We live in historic times. We are witnessing it. We are constantly told that. We sense it. We somehow “feel” it. Whether we believe ourselves to be “political” people, we are nonetheless drawn into politics by the mere fact of our existence within a society which involves political decisions, political input, political opinions and political circumstances.
History forces us to engage in politics; history-in-the-making demands our choosing of sides; and history as currently lived requires our attention. But what about my own personal circumstances, you ponder — who takes note of that? Why are the untold histories of countless thousands not important, irrelevant, and unnoticed?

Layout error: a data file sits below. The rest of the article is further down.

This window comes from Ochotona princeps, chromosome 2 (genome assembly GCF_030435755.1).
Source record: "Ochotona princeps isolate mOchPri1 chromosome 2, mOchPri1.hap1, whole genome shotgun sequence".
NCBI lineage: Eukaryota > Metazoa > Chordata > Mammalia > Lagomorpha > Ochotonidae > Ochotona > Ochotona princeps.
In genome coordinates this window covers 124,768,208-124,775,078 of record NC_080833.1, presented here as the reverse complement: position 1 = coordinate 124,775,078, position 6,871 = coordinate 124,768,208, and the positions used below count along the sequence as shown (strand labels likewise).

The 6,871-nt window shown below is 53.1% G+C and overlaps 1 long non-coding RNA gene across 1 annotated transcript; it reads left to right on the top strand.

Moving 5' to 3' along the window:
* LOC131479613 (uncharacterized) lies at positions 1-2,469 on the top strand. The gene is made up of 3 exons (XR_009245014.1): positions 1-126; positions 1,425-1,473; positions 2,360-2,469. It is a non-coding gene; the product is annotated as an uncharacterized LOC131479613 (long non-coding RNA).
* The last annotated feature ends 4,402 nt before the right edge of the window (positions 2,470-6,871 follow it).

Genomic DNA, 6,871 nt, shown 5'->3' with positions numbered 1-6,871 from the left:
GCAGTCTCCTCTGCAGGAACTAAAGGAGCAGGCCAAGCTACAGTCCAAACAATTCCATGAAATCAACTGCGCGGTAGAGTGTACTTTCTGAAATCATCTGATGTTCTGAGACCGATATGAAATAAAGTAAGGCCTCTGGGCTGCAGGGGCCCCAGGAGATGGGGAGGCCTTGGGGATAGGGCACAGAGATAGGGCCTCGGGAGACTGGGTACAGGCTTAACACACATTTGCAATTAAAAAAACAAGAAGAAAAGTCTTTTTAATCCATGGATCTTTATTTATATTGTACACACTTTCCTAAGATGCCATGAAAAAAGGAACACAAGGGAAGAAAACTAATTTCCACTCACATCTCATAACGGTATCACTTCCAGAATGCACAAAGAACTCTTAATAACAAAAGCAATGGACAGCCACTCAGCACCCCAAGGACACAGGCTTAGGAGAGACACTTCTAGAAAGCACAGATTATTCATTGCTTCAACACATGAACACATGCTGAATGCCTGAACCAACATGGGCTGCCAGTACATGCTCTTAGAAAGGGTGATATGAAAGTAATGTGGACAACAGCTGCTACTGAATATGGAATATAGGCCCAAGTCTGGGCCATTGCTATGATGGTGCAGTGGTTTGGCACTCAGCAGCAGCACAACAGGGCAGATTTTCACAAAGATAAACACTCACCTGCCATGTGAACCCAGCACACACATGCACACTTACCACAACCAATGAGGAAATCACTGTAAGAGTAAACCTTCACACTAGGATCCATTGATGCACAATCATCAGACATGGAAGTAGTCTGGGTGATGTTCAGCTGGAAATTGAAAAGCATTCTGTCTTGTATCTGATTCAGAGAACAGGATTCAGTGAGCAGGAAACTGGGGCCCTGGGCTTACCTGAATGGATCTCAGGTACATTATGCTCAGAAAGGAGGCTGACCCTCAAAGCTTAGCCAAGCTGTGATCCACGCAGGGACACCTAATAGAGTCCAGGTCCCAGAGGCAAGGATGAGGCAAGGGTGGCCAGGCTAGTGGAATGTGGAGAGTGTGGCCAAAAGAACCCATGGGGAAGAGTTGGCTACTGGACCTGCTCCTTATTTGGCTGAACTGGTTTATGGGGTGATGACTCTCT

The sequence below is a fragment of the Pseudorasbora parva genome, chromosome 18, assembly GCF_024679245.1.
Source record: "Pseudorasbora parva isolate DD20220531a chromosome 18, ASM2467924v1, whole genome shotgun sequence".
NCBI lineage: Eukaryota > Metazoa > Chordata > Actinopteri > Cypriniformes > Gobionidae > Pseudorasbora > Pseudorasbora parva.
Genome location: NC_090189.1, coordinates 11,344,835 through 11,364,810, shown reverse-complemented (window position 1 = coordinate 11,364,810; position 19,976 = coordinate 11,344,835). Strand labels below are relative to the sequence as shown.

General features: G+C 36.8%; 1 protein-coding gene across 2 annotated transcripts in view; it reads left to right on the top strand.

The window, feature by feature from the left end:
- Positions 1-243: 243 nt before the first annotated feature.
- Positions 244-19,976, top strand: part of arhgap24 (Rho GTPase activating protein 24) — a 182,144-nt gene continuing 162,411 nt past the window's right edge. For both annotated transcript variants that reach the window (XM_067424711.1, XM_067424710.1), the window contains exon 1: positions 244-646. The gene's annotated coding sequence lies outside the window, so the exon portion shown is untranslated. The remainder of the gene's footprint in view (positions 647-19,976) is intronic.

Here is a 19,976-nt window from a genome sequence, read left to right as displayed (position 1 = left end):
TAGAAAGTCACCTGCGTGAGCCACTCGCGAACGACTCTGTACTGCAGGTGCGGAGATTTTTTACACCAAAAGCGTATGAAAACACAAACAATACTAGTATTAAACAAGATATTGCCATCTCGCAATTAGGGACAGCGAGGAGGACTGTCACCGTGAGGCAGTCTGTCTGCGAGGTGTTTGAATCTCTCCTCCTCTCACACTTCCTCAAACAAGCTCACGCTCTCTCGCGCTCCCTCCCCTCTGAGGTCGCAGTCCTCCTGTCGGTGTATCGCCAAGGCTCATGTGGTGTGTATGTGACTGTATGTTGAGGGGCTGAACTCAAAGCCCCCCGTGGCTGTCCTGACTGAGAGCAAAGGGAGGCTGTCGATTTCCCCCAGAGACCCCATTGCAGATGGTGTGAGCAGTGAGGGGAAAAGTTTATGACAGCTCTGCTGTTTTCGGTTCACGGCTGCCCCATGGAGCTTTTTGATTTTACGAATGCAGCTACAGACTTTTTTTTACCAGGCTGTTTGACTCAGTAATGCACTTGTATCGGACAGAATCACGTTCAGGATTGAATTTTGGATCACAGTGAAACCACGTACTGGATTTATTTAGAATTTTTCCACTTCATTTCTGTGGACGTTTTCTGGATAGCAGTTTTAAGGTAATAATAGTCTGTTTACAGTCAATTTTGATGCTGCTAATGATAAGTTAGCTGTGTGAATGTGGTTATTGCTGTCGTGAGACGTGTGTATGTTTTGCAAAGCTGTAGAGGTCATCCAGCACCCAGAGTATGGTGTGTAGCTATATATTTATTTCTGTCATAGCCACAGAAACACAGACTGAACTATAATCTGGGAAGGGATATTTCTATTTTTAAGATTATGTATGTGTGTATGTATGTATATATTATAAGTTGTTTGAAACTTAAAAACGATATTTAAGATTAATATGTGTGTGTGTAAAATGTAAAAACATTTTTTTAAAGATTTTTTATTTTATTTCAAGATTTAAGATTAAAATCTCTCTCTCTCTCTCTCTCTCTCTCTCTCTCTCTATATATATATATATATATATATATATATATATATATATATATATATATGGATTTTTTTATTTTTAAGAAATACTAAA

That is the frustration of all: Of the untold history, the silent majority (unconnected to the popular movement of the late 60s and early 70s); the footnotes in historical compendiums which no one ever reads.
For Federal employees and U.S. Postal workers who suffer from a medical condition which will require filing an effective Federal Disability Retirement application with the U.S. Office of Personnel Management, the untold history is the one which should be taken care of as a priority, despite the public history which so dominates the consciousness of the public.
Robert R. McGill, Esquire